This one’s for the folks that are bored of beautiful beach and sunsets.
Our second day at the O’Briens Cay anchorage was a perfect Exuma day; a hike on Cambridge Cay, a swim at Rachel’s Bubble Bath, snorkeling a submerged plane wreck and the Sea Aquarium. After dinner we shared drinks and conversation on SV Orion. We watched flashes of lightning on the horizon and as the first raindrops fell, rushed back to Sanitas to batten down the hatches.
As we settled into our dry and cozy salon to watch a movie, Capt. Mike suddenly sat up straight, cocked his head, and said, “Something’s changed; the wind direction or current, and we’re starting to lean at the wrong angle.” At that moment the instrument panel started flashing and alarming, “Shallow Water! Shallow Water!” As Capt. Mike bounded up the companionway stairs, I asked what I should do and he said, “Grab the key for the motor. Turn on the windless. And get up here and help me figure out what the heck is going on.”
As we stepped out into the rain, we saw by flashes of lightning that sure enough – land looked much closer than it had before sunset. Mike started the motor without any of the usual safety checks and threw it into forward, aiming into the dark void in the opposite direction from shore. We couldn’t travel too far in that direction in the blind, because this portion of the Exuma chain is known for drifting sand bores, coral heads, and rocky washes. Also, we still had at least 100 feet of anchor chain out. We couldn’t immediately tell if our anchor had dragged, or if the change in wind direction that accompanied the squall simply caused it to reset in a new direction, bringing us into the shallows in the process. Perhaps a little of both? I hurried below to put on non-skid shoes, rain coat, and PFD, and to convince Mike to wear his foulie.
We decided that it was safer to keep the anchor set for the moment, rather than drifting in the darkness between flashes of lightning, and so Capt. Mike stood at the helm making small adjustment to throttle and wheel, basically attempting to keep Sanitas treading water. We’d watch the depth display go from 10 feet to 9 feet to 8 to 7, and then rev the engine and inch forward and to starboard back to deeper water. We we coming uncomfortably close to SE of Disorder, who had also swung in a different direction on her anchor in the squall. All four boats in the anchorage were now lit up as much as possible, with spreader lights and running lights as well as masthead lights, the better for Mike to see the boats and to avoid them.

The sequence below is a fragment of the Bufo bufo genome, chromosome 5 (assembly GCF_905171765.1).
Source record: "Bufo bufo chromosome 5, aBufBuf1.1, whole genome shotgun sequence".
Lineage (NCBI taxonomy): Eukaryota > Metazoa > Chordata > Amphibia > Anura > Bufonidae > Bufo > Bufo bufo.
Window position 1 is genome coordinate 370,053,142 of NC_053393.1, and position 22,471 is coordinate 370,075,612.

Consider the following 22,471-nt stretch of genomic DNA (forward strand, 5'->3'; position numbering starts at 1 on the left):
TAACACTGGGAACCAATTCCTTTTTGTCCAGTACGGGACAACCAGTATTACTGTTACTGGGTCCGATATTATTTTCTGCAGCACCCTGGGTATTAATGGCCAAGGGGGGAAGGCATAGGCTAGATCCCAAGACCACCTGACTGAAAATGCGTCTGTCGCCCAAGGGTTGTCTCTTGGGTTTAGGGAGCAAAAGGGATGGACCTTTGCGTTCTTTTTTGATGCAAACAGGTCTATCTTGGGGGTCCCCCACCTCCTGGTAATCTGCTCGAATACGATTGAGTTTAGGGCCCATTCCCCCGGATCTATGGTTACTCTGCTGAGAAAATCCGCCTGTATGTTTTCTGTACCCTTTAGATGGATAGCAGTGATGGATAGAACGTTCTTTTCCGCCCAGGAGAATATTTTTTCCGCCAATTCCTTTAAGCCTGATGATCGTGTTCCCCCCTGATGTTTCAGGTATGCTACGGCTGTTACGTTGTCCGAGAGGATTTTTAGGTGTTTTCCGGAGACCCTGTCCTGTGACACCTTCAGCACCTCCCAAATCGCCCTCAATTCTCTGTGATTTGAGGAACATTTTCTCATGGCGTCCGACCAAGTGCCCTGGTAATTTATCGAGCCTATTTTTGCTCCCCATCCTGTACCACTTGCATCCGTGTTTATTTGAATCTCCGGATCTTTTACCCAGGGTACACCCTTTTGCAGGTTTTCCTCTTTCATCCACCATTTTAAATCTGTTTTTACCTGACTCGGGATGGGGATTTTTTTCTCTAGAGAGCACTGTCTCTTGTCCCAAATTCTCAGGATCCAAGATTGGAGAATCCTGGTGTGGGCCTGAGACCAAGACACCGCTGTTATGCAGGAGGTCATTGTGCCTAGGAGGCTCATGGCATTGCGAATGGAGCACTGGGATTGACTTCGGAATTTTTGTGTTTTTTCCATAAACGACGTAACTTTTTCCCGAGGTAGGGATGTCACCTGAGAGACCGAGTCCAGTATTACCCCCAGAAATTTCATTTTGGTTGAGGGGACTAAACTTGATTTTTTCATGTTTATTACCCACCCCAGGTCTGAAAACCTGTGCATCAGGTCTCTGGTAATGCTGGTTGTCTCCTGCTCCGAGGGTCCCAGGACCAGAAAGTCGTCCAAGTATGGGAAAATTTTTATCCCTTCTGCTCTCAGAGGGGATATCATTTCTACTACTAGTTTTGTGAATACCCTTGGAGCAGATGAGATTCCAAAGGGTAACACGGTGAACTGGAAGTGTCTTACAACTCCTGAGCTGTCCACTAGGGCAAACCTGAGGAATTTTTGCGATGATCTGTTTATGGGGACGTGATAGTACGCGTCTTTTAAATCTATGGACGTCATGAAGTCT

After 15 minutes, the storm had not moved on but we had better bearings on the situation. We decided we needed to raise anchor and reset it further from shore and from the other anchored boats. Capt. Mike headed forward to handle the anchor and bridle, leaving me at the helm. Wait a minute! I didn’t really understand what kind of magic he’d been using to keep us firmly in place. A few hurried instructions later, and I accepted control of the helm.
We have worked to develop hand signals for raising the anchor, so that we can execute calmly and in conditions where wind makes it difficult to hear each other. But, we couldn’t see hand signals in the dark, so we had to resort to screaming our heads off at each other. The VHF kept squeaking as our friends asked how we were doing and how they could help. At one point Stan on SE of Disorder transmitted, “Are you ok Sanitas? I can hear you hollering.” Yep. That’s our new nighttime anchoring communication strategy. Note to self…. Buy the wireless headsets that are nicknamed “the marriage savers” before next season.
The rain continued to pour down, but we successfully dropped anchor, backed down on it hard to set it, and confirmed using GPS that we were now swinging in a new safe arc. We stripped off our soaking wet clothes down to the underwater (why on earth was I wearing cotton?) and went below. After telling our friends that Sanitas was secure, we sat down and stared at each other and tried to slow our racing hearts.
By now it was past midnight, and tough to calm down enough to sleep. Three more times during the night squalls hit us, complete with driving rain, gusts above 35knots, and currents fighting wind to bounce Sanitas at strange angles. Not much sleep to be had! But the anchor held, and we were safe the rest of the night, even if we were uncomfortable and hyper-alert.
Capt. Mike dove the boat in the morning and confirmed that the lowest 6-8 inches of the keel were scoured clean. We had definitely come to a rest in sand or soft mud when we felt Sanitas tip. But thank goodness, we did not hit rock or coral, and did not get stuck in the sand. Also the rudder hadn’t touched, which certainly could have been damaged with Sanitas going aground in reverse. I’m very impressed that Mike was so attuned to the feel of the boat that he noticed as soon as something felt wrong. Our cockpit was a disaster the next morning, with wet clothes and shoes and safety equipment everywhere (and permeated with the smell of mildew) but no permanent damage.
Pics of cockpit
An adventure is never fun while you are having it. And apparently, I never capture photos during an adventure. But here’s a screen shot from the chart plotter from that night. See the yellow squiggle on the right side of the screen that looks waaaayyyy too close to land. That’s were Sanitas was never supposed to be.